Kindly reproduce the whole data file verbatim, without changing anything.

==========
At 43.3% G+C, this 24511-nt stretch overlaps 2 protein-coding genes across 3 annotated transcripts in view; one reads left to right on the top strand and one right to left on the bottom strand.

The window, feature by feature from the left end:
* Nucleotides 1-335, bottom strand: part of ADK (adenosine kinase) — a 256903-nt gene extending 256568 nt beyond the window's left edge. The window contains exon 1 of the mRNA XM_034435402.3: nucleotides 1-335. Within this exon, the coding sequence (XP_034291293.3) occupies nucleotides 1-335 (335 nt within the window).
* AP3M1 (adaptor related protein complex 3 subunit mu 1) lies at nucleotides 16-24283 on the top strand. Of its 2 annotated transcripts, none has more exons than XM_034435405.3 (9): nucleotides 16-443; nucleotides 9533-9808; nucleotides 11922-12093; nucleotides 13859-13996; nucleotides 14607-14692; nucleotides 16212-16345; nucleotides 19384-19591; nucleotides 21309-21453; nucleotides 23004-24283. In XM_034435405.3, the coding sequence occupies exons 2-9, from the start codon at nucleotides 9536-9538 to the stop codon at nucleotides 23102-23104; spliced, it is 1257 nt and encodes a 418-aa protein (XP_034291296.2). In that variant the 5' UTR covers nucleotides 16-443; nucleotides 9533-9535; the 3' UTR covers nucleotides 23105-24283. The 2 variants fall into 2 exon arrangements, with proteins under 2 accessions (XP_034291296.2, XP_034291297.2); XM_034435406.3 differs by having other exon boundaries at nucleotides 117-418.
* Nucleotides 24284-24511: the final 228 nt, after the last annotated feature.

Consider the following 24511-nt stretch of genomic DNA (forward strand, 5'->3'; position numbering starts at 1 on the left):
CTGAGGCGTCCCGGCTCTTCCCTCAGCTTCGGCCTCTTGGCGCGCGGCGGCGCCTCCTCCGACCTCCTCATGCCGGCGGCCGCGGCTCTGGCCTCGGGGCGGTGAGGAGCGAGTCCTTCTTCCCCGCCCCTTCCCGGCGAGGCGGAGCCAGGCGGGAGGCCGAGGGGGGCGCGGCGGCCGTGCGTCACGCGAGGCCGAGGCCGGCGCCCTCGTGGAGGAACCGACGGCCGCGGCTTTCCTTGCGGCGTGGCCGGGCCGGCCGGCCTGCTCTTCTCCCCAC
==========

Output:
At 43.3% G+C, this 24511-nt stretch overlaps 2 protein-coding genes across 3 annotated transcripts in view; one reads left to right on the top strand and one right to left on the bottom strand.

The window, feature by feature from the left end:
* Nucleotides 1-335, bottom strand: part of ADK (adenosine kinase) — a 256903-nt gene extending 256568 nt beyond the window's left edge. The window contains exon 1 of the mRNA XM_034435402.3: nucleotides 1-335. Within this exon, the coding sequence (XP_034291293.3) occupies nucleotides 1-335 (335 nt within the window).
* AP3M1 (adaptor related protein complex 3 subunit mu 1) lies at nucleotides 16-24283 on the top strand. Of its 2 annotated transcripts, none has more exons than XM_034435405.3 (9): nucleotides 16-443; nucleotides 9533-9808; nucleotides 11922-12093; nucleotides 13859-13996; nucleotides 14607-14692; nucleotides 16212-16345; nucleotides 19384-19591; nucleotides 21309-21453; nucleotides 23004-24283. In XM_034435405.3, the coding sequence occupies exons 2-9, from the start codon at nucleotides 9536-9538 to the stop codon at nucleotides 23102-23104; spliced, it is 1257 nt and encodes a 418-aa protein (XP_034291296.2). In that variant the 5' UTR covers nucleotides 16-443; nucleotides 9533-9535; the 3' UTR covers nucleotides 23105-24283. The 2 variants fall into 2 exon arrangements, with proteins under 2 accessions (XP_034291296.2, XP_034291297.2); XM_034435406.3 differs by having other exon boundaries at nucleotides 117-418.
* Nucleotides 24284-24511: the final 228 nt, after the last annotated feature.

Consider the following 24511-nt stretch of genomic DNA (forward strand, 5'->3'; position numbering starts at 1 on the left):
CTGAGGCGTCCCGGCTCTTCCCTCAGCTTCGGCCTCTTGGCGCGCGGCGGCGCCTCCTCCGACCTCCTCATGCCGGCGGCCGCGGCTCTGGCCTCGGGGCGGTGAGGAGCGAGTCCTTCTTCCCCGCCCCTTCCCGGCGAGGCGGAGCCAGGCGGGAGGCCGAGGGGGGCGCGGCGGCCGTGCGTCACGCGAGGCCGAGGCCGGCGCCCTCGTGGAGGAACCGACGGCCGCGGCTTTCCTTGCGGCGTGGCCGGGCCGGCCGGCCTGCTCTTCTCCCCAC